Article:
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Reasons for Windows 10 migration multiply

A few milestones this year will help resellers nudge users with their OS migration plans

As resellers get out their new diaries and plot the year ahead the end of sale dates for various Windows operating systems are well worth circling.

Windows 7 Professional will stop shipping to OEMs and retailers from 31 October along with Windows 8.1 and that should provide customers looking for more reasons to move to the latest OS with even more incentive.

Although the end of support dates for those aging operating systems is still some way off customers are bound to start feeling uncomfortable knowing that their existing OS is now old news.

"There are still organisations trying to finalise the move from XP to Windows 7. The idea that in 2016, Windows 7 will be on the way out can seem pretty daunting," said Adrian Foxall, CEO of Camwood.

"The good news is that Microsoft is continously making these updates easier to manage; the bad news is that we are reaching a point where technological change is so rapid and so saturating that business simply cannot cope," added Foxall.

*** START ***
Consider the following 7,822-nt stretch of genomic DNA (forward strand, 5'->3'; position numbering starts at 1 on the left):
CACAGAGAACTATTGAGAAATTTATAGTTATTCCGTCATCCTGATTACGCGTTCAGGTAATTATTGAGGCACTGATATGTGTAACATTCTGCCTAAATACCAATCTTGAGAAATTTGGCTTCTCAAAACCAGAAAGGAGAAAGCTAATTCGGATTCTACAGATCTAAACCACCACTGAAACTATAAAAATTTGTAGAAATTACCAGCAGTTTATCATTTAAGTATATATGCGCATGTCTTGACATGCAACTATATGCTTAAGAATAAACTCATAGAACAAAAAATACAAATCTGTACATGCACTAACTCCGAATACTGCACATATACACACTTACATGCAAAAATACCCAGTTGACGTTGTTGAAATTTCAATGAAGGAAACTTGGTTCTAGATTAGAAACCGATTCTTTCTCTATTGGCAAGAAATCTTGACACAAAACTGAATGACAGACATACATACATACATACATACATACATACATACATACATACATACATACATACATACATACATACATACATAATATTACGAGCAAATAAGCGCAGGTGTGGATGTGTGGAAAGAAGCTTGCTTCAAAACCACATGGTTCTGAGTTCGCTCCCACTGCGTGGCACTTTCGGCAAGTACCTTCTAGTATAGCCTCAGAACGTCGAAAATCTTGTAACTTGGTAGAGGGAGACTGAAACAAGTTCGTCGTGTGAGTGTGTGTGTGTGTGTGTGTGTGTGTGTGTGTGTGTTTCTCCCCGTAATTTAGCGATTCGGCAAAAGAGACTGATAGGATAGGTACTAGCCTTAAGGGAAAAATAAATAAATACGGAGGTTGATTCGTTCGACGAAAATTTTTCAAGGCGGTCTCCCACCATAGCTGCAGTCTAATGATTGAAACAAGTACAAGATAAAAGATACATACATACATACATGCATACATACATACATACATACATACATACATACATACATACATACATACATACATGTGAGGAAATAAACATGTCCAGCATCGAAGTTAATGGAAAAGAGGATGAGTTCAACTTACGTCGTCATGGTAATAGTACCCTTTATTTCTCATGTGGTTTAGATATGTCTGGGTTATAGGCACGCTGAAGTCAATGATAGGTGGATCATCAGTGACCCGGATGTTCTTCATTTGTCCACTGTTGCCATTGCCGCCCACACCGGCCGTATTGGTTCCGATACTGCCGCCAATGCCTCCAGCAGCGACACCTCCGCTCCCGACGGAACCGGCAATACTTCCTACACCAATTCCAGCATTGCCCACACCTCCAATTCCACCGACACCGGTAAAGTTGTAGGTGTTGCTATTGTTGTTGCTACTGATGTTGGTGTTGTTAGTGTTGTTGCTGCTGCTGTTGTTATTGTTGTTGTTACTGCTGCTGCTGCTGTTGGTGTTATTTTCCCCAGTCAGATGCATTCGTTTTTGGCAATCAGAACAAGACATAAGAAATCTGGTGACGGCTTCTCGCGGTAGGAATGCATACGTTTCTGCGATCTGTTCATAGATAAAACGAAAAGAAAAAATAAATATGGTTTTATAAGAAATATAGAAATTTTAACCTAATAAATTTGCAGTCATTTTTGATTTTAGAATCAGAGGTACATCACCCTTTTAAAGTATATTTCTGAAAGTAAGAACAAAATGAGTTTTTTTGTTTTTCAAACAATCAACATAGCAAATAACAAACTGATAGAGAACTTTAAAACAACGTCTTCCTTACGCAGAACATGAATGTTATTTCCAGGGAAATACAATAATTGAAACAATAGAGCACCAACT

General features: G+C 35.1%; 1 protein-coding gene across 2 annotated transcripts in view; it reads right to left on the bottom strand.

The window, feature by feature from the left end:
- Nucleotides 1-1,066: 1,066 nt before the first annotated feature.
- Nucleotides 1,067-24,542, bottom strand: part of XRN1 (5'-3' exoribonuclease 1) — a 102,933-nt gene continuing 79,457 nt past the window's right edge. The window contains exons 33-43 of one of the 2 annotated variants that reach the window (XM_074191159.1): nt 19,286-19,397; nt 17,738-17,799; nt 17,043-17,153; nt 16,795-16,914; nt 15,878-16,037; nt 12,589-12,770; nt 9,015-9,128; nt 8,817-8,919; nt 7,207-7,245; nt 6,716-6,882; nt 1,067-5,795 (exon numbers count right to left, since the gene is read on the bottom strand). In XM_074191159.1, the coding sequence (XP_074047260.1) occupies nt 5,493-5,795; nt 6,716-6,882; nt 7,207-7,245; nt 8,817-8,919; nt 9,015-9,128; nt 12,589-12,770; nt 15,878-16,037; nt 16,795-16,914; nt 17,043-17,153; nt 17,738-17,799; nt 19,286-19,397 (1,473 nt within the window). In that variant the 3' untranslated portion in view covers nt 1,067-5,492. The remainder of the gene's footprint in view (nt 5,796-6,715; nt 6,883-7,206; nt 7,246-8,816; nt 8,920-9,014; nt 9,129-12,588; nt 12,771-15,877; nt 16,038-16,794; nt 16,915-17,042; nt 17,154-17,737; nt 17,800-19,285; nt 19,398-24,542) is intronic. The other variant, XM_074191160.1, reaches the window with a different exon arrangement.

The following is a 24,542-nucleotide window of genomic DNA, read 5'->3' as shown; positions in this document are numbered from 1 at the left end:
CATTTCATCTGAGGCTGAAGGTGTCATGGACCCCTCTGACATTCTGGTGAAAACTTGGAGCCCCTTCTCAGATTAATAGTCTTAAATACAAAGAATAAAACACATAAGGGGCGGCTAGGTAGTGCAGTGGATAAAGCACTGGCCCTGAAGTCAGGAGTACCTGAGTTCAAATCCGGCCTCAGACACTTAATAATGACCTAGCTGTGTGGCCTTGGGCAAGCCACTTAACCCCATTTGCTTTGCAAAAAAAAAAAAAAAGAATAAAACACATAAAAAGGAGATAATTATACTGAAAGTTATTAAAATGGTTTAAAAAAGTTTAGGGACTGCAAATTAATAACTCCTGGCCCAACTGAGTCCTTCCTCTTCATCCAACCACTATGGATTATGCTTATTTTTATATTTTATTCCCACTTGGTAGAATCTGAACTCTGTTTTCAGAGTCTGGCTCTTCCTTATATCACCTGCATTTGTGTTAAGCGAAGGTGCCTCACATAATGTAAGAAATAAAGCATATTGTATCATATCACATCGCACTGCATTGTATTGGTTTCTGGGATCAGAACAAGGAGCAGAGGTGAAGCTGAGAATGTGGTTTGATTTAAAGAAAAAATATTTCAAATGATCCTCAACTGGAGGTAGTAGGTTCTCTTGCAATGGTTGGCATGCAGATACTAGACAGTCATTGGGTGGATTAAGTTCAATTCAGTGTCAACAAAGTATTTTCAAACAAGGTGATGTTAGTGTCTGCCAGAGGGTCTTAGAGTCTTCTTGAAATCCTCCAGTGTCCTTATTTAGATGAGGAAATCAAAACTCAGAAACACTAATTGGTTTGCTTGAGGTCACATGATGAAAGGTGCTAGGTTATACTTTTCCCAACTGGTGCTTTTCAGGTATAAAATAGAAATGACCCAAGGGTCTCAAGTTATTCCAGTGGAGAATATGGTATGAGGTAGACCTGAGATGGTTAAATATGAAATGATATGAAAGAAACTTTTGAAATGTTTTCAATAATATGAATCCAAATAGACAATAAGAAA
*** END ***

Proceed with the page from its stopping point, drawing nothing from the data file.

The opportunity for the channel exists around the migration to the latest Windows 10 platform as well as encouraging users to keep an eye on the service packs and updates that are issued by the vendor.

"Every missed update or unistalled service pack represents a potential hole in an organisation's security, not to mention colstly compliance implications," added Foxall.

Most of the analysts have been pointing to this year as being the time when most corporate customers will start to adopt Windows 10.

Figures from Context last month showed that the number of PCs shipping with Windows Business had increased through Western distribution in November, compared to October, with household names including HP, Lenovo and Fujitsu driving sales.

"The acceleration in the transition to Windows 10 seen in the channel was in line with reports on decreasing, although still higher than desired, PC inventory levels across Western Europe", said Marie-Christine Pygott, senior analyst at Context.

"High levels of old stock had been one of the reasons for the slow start to sales of Windows 10 PCs following the new OS’s launch in July, together with the late release of the Windows 10 build and the availability of a free upgrade," she added.

Windows 10 has already been installed on 120m devices, according to numbers from Microsoft out at the start of November. Of that total 8m business PCs had also shipped. In terms of migrating users on older versions of the software 90,000 have been successfully moved across to Win 10.

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